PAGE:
Tag Archives: Pope Benedict XVI

March 1

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Sober  Thought of the Day
“I have absolutely no pleasure in (alcohol) in which I sometimes so madly indulge. It has not been in the pursuit of pleasure that I have periled life and reputation and reason. It has been the desperate attempt to escape from torturing memories, from a sense of insupportable loneliness and a dread of some strange impending doom.”
Edgar Allan Poe

It’s true that in the end of my drinking days there was no pleasure in it. There was compulsion and repetition and daily drinking, but I could never drink enough to achieve the high drinking had given me in the beginning. Number 9

Psalm of the Day
Responsorial Psalm PS 105:16-17, 18-19, 20-21

R. (5a) Remember the marvels the Lord has done.

When the LORD called down a famine on the land
and ruined the crop that sustained them,
He sent a man before them,
Joseph, sold as a slave.
R. Remember the marvels the Lord has done.

They had weighed him down with fetters,
and he was bound with chains,
Till his prediction came to pass
and the word of the LORD proved him true.
R. Remember the marvels the Lord has done.

The king sent and released him,
the ruler of the peoples set him free.
He made him lord of his house
and ruler of all his possessions.
R. Remember the marvels the Lord has done.

Today’s Saint
“Liturgical action is given a more noble form when sacred rites are solemnized in song, with the assistance of sacred ministers and the active participation of the people.” Saint Cecilia, patron saint of musicians

February 23

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Sober Thought of the Day
Lapsing or relapsing is a process that begins a long time before the actual event. Because lapses and relapses don’t “just happen,” it is possible to identify the signs of impending trouble and head it off. If you learn how to spot the warning signs and make plans to act once you see them, you can stay on the road to recovery. Healing the Addicted Brain, Ch. 9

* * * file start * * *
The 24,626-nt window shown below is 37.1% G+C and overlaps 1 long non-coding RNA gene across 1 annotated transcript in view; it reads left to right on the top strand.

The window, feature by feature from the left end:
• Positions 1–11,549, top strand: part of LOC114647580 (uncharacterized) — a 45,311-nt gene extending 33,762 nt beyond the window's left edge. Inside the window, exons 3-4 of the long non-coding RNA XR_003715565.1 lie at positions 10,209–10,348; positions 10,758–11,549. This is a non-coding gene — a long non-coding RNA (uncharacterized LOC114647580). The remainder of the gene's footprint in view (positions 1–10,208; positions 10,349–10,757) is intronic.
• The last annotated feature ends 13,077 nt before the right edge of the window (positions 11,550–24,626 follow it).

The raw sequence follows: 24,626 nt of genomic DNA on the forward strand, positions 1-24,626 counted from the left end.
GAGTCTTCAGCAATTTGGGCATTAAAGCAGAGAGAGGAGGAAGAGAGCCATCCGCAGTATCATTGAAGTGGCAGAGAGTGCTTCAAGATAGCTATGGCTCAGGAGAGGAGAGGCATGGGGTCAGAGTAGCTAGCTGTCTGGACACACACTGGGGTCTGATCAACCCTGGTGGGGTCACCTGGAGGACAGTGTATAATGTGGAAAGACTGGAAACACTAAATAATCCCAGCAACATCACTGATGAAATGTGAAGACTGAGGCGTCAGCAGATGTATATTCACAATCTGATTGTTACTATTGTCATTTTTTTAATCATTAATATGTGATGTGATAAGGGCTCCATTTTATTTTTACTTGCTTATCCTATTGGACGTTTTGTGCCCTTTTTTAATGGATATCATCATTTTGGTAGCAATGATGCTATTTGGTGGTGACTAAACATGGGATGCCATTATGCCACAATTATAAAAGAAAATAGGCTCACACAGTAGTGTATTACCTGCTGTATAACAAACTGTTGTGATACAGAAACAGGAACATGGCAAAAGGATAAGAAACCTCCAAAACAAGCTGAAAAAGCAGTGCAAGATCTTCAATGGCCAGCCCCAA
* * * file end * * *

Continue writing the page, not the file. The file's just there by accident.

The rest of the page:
Sometimes a slip, or a relapse, can be headed off by utilizing a few of the tools available to us in recovery. Going to a meeting. Reading sobriety materials. Networking with sober people online. Talking with our sponsors. Praying. When we feel uncomfortable with things and we think a drink might be the solution, we can “play the tape” to remind us what the rest of the night will look like if we take that first drink. Number 9

Psalm of the Day
Responsorial Psalm PS 119:1-2, 4-5, 7-8

R. (1b) Blessed are they who follow the law of the Lord!

Blessed are they whose way is blameless,
who walk in the law of the LORD.
Blessed are they who observe his decrees,
who seek him with all their heart.
R. Blessed are they who follow the law of the Lord!

You have commanded that your precepts
be diligently kept.
Oh, that I might be firm in the ways
of keeping your statutes!
R. Blessed are they who follow the law of the Lord!

I will give you thanks with an upright heart,
when I have learned your just ordinances.
I will keep your statutes;
do not utterly forsake me.
R. Blessed are they who follow the law of the Lord!

Today’s Saint 
Hope is practiced through the virtue of patience, which continues to do good even in the face of apparent failure, and through the virtue of humility, which accepts God’s mystery and trusts him even at times of darkness. Faith tells us that God has given his Son for our sakes and gives us the victorious certainty that it is really true: God is love! It thus transforms our impatience and our doubts into the sure hope that God holds the world in his hands and that, as the dramatic imagery of the end of the Book of Revelation points out, in spite of all darkness he ultimately triumphs in glory. Pope Benedict XVI, God Is Love

February 20

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Sober Thought for the Day
“The attainment of greater humility is the foundation principle of each of AA’s Twelve Steps, for without some degree of humility, no alcoholic can stay sober at all. ”Twelve Steps and Twelve Traditions, p. 70